Jimmy, and the stuff he made me buy to hoard
Nichola, who runs the class is well known to me, as I have been stalking her on the internet for years. I was so pleased at the serendipity that allowed me to get to her class.
The rather unexpected road closures due to the Melbourne marathon meant I was a little late, I then spent the rest of the day getting to know the other 5 students, and what they would use their new skills for. One lady was an artist, who worked in a Reggio Emilio school, my kids went to a Reggio Emilio school in their early years, and I could see exactly how the children would engage in this process over a year! From sewing the seeds themselves, and nurturing a plant, to picking the flowers, making the dye, and painting a picture of the growing flower, describing the process as they go, and documenting under their finished painting. This made my heart ache, as I remembered my children’s beautiful years in that environment. Last weekend my children and I planted sunflowers in the garden in anticipation of me doing this class, as I thought we could use the flowers to dye some stuff. So it seems I learned some stuff from my children’s kindy teachers!
One young Uni student wanted to create beautiful scarves and pieces of wearable art. Another young Doctor sought second hand clothes from Op shops, and then upcycled them. Another two were artists who wanted to use the skills to dye paper to use in printmaking.
Me, well I just like playing and learning. I can see myself overdying some fabrics in my stash that I don’t love, and buying white/natural silk and linen in bulk from now on, and dyeing as I want to make something.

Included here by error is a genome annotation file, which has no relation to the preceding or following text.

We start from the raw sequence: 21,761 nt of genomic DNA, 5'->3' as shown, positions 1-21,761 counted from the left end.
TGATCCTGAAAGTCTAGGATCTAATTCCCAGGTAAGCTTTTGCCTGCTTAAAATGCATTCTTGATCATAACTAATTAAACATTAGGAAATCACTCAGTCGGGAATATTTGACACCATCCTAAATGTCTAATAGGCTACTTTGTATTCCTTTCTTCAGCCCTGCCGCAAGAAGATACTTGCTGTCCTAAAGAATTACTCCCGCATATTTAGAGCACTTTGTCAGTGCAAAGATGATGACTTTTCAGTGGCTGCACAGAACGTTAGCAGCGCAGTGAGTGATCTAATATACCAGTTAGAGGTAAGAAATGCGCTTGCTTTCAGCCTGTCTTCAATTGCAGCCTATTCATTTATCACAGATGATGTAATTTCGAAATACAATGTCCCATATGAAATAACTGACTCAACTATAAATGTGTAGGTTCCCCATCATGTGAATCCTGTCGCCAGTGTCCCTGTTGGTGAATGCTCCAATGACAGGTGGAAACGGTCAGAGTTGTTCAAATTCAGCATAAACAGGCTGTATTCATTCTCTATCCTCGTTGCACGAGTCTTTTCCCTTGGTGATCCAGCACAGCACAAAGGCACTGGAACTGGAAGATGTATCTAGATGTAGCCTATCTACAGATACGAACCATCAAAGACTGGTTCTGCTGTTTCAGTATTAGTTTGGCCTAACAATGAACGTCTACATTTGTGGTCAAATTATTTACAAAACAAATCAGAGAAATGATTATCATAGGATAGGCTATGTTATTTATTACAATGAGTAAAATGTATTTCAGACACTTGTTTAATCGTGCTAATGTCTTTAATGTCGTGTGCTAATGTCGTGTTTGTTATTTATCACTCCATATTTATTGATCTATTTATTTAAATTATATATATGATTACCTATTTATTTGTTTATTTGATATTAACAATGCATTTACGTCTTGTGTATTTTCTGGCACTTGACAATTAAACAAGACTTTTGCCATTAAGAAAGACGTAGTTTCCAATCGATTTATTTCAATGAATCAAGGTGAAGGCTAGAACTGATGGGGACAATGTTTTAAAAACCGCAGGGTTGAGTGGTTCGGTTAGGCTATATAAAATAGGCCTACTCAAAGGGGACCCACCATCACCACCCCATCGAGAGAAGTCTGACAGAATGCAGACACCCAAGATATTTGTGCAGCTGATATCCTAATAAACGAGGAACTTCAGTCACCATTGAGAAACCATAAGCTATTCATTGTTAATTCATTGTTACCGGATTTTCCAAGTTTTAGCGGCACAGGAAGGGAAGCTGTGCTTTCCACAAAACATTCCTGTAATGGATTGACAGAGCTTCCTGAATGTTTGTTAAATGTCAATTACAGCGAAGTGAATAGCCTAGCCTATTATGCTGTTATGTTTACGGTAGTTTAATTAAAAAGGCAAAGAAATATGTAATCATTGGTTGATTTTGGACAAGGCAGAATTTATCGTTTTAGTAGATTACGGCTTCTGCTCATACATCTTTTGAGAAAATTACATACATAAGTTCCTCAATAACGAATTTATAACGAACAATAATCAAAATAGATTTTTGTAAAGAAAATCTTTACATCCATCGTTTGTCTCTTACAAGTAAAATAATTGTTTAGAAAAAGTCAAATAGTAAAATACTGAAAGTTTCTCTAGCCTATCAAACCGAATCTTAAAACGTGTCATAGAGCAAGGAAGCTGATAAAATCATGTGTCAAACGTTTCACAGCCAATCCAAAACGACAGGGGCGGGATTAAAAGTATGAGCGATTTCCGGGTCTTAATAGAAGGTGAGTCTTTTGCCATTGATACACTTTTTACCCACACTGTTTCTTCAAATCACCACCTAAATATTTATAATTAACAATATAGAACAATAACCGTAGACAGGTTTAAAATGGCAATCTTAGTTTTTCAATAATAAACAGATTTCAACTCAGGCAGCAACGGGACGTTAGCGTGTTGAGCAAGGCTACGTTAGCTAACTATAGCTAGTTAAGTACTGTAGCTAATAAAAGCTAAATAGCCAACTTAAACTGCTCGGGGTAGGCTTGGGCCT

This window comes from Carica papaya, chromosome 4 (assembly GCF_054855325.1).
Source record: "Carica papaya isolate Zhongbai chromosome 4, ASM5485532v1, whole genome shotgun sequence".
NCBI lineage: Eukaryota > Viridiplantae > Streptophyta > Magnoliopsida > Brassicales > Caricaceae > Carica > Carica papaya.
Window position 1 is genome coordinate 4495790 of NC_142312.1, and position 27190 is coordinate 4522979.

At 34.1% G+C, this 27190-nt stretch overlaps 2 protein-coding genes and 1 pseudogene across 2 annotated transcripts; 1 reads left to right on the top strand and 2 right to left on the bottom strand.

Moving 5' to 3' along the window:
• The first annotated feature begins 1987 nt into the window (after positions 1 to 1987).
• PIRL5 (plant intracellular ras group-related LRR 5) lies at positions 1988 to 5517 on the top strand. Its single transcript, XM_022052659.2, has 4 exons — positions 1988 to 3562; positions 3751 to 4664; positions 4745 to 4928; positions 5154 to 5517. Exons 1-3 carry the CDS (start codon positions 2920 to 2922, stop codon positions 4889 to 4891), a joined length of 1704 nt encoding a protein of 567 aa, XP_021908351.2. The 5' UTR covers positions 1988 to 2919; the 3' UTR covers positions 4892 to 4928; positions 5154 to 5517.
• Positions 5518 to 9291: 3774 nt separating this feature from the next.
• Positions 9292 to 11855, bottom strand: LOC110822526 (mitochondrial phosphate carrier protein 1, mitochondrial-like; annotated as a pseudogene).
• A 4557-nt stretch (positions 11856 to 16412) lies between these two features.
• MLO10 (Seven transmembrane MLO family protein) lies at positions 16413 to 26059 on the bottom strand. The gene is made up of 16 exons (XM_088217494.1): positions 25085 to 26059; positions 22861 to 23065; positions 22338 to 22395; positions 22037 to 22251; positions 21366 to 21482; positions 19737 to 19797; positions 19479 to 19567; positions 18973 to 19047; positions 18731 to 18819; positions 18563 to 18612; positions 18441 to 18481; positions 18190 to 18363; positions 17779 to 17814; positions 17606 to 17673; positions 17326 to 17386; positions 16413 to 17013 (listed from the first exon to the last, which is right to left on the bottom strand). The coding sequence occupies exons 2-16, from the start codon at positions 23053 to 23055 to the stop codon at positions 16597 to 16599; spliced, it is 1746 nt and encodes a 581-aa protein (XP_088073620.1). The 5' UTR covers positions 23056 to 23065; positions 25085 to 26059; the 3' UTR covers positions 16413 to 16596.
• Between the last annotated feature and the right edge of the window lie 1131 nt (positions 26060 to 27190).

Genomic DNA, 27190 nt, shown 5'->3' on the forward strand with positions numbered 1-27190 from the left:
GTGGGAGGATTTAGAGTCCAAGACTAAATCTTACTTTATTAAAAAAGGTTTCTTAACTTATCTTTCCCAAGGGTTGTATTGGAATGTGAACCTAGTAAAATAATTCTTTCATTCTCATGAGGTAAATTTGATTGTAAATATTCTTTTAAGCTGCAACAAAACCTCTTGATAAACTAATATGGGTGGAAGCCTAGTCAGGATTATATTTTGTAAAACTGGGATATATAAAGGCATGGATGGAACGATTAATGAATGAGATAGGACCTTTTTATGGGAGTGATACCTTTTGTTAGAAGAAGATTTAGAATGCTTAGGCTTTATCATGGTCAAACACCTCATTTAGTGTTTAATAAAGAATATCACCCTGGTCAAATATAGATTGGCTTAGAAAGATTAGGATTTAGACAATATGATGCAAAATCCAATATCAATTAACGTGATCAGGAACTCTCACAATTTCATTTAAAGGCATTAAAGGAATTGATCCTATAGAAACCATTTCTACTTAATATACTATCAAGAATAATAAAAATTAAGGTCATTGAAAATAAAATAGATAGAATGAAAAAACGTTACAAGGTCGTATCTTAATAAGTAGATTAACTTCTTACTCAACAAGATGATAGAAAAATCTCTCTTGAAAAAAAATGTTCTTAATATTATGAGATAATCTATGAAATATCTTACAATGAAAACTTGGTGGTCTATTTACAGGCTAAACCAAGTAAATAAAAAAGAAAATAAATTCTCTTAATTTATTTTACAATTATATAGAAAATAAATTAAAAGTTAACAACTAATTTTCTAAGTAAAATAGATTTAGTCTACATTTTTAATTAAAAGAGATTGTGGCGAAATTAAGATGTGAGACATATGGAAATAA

Nichola started by explaining a bit about the principles of natural dyeing. Natural fabrics work best with this sort of dyeing. Cellulose fibres, such as cotton, linen don’t pick up the colour that well, so they are dipped in protein, protein fibres such as wool and silk are dipped in alum sulphate and cream of tartare to assist with their dye uptake.
Nichola collects natural products all year and then finds that either freezing or drying them, before using accentuates the colours. we made dyes using avocado pits and skins, sourgrass, eucalyptus, purple cabbage, red onion skins, carrot tops and tumeric.
Ee then dipped each piece of material into a modifier to see what would happen to the dye. We used Copper, iron, Citric acid and soda ash. It’s like magic, how the colour modifies. To set the colour, the material should then be soaked in salt and vinegar. We then overdyed each piece with indigo.
The possibilities are endless, as you could dye, then overdye and modify etc….
I spend 5 hours with Nichola, took home 210 fabric samples, learned heaps, and took a little inspiration from each student. Lovely way to spend a day.
When Closet Case Patterns released the Kalle dress pattern, it was mid winter in Perth; but it was love at first sight. I love wearing linen sacks in our horrendous summers, so I pre-ordered it from Nat at Sew for life, but it sat whilst I frolicked, sewing machine-less on Rottnest Island.